In November, B.A. in Culinary Arts student Tony Rogowski visited seven Universidad del Valle de México (UVM) campuses in Mexico, which are all part of the Laureate International Universities network—neither as a student nor a competitor, but as a chef instructor. He was nominated for the trip by School of Culinary Arts Vice President Chris Koetke, who works with UVM to regularly exchange instructors and students. Since Rogowski studied in Italy last year, he planned a three-course Italian menu, which included everything from basil oil and pasta to apricot mostarda.
In many ways, his first experiences as an instructor were like a competition. He had to keep track of time, account for missing or replaced ingredients (apricot, for example, wasn’t easy to source) and navigate the kitchen equipment, which varied at each location. And because he has demonstrated in front of as many as 100,000 people at McCormick Place in Chicago and has competed internationally, he compared these experiences to receiving a mystery basket of ingredients: “I just went with it,” he laughs.
Another herb, epazote, was provided for its similarity to basil, but its flavor profile is more astringent. In class, they ended up balancing it with sugar and salt. “The herb has a very strong flavor,” he says. “I focused the lesson instead solely on the aesthetics,” to make it more achievable for students.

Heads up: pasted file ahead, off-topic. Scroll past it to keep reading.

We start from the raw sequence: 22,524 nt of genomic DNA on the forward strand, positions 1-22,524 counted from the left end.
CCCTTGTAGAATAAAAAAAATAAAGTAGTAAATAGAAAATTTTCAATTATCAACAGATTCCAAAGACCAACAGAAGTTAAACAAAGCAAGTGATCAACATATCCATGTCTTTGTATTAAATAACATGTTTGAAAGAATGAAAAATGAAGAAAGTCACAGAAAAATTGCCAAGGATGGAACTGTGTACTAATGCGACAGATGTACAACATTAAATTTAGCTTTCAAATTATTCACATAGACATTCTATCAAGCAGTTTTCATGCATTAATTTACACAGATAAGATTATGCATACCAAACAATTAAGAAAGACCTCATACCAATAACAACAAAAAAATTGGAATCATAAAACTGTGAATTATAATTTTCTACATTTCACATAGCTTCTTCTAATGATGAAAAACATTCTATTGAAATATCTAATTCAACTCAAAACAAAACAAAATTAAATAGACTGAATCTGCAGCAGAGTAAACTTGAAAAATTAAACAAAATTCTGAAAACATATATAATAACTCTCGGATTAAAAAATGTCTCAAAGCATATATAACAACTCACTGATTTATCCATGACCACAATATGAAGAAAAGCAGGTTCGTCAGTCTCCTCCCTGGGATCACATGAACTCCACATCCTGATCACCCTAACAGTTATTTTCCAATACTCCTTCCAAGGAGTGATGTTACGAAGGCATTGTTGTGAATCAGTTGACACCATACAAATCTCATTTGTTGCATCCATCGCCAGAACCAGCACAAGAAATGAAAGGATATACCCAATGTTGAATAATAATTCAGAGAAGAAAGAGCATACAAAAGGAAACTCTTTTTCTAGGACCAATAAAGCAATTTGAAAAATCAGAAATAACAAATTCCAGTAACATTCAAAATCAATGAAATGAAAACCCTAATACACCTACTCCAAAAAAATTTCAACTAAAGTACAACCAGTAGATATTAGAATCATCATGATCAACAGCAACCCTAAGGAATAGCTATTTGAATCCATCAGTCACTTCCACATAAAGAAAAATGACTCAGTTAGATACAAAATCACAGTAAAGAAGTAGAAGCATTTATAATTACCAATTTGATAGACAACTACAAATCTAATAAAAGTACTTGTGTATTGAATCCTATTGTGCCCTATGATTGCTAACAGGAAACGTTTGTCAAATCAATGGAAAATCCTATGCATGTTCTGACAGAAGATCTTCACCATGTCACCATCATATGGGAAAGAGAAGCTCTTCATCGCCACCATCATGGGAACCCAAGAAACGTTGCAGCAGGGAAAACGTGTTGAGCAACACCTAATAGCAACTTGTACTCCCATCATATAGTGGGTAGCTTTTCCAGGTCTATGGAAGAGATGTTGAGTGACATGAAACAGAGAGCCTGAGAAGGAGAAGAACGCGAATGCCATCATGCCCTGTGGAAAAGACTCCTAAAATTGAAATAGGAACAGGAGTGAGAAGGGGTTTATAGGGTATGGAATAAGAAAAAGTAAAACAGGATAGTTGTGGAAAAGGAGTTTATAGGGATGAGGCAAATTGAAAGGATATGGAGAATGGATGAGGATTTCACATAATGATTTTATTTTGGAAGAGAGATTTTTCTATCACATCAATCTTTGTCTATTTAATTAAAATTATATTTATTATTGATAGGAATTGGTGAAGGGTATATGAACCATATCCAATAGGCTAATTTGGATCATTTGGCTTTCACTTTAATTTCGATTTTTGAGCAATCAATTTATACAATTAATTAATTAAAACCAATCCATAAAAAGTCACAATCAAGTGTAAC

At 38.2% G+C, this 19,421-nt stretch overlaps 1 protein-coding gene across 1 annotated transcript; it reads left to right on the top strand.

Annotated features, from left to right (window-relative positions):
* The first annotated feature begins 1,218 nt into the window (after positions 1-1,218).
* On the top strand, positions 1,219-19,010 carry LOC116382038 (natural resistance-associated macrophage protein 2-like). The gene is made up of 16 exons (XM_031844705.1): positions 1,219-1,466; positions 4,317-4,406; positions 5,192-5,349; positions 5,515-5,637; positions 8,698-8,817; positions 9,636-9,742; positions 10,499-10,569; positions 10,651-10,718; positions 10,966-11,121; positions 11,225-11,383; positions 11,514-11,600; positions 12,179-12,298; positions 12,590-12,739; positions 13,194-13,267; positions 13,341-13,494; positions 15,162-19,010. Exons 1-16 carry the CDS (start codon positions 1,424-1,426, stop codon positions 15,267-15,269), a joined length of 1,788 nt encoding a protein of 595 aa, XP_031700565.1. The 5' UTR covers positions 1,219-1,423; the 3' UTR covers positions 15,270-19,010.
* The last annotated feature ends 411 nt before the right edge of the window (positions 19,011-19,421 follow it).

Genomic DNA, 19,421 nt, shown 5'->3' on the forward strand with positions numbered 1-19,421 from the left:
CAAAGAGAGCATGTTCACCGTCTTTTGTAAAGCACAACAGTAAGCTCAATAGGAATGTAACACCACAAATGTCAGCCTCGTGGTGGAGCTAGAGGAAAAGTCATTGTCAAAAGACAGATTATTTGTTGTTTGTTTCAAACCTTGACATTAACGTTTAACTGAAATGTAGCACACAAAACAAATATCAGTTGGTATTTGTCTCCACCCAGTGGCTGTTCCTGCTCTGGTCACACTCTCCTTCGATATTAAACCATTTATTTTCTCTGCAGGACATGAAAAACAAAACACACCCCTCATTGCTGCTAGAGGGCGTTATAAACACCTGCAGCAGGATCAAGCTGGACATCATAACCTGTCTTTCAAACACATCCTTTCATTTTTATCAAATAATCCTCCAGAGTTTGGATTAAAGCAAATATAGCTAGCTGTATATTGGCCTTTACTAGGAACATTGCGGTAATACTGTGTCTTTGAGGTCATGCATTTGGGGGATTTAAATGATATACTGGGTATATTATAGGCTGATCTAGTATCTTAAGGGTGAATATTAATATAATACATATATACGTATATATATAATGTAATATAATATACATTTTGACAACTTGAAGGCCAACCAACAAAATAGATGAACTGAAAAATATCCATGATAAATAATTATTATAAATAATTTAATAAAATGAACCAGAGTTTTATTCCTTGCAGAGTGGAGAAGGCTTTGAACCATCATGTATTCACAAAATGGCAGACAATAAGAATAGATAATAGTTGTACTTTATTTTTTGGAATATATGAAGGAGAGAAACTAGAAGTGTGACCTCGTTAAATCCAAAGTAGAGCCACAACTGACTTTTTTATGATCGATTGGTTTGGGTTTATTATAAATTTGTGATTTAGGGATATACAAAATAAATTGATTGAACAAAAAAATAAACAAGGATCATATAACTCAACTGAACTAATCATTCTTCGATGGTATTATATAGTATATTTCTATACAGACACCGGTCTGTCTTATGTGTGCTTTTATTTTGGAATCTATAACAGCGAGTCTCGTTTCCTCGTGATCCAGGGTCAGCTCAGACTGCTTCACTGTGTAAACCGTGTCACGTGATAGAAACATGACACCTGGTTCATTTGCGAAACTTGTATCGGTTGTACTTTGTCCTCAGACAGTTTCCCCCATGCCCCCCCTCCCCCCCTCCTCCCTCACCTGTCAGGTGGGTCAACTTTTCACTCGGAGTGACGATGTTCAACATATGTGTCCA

The parmesan cheese he received at each campus was also different in almost every case and most often more like mozzarella once melted, which caused him to switch from his plan to create a Monta Carre sauce to a béchamel to demonstrate the lesson. As he made changes, he explained both approaches so students understood the lesson he’d planned as well as the sauce they made.
He also credits Chef Instructor Elaine Sikorski for helping him polish the menu and his overall skills through intensive preparations before he left Chicago. “She helped me tweak and make adjustments to the recipes, and let me come by anytime to run through everything,” he says. “I’m grateful for her support.”
What Rogowski enjoyed most was sitting down with the students, in partnership with a translator, to discuss their goals as professionals and their approach to various tasks in the kitchen. Many students were nervous, so he made it as casual as possible, often sitting down with students in a circle or at the edge of the stage, to break the tension and start what became very rewarding conversations.
“To be a successful chef, you have to be able to teach and work with what you have,” Rogowski explains. “This trip allowed me to build skills in those areas. I also tried to make them laugh and interrupt their thought processes when they were overthinking something. We talked through the recipes and the problems they encountered, and I pushed them to challenge themselves. It was very rewarding.”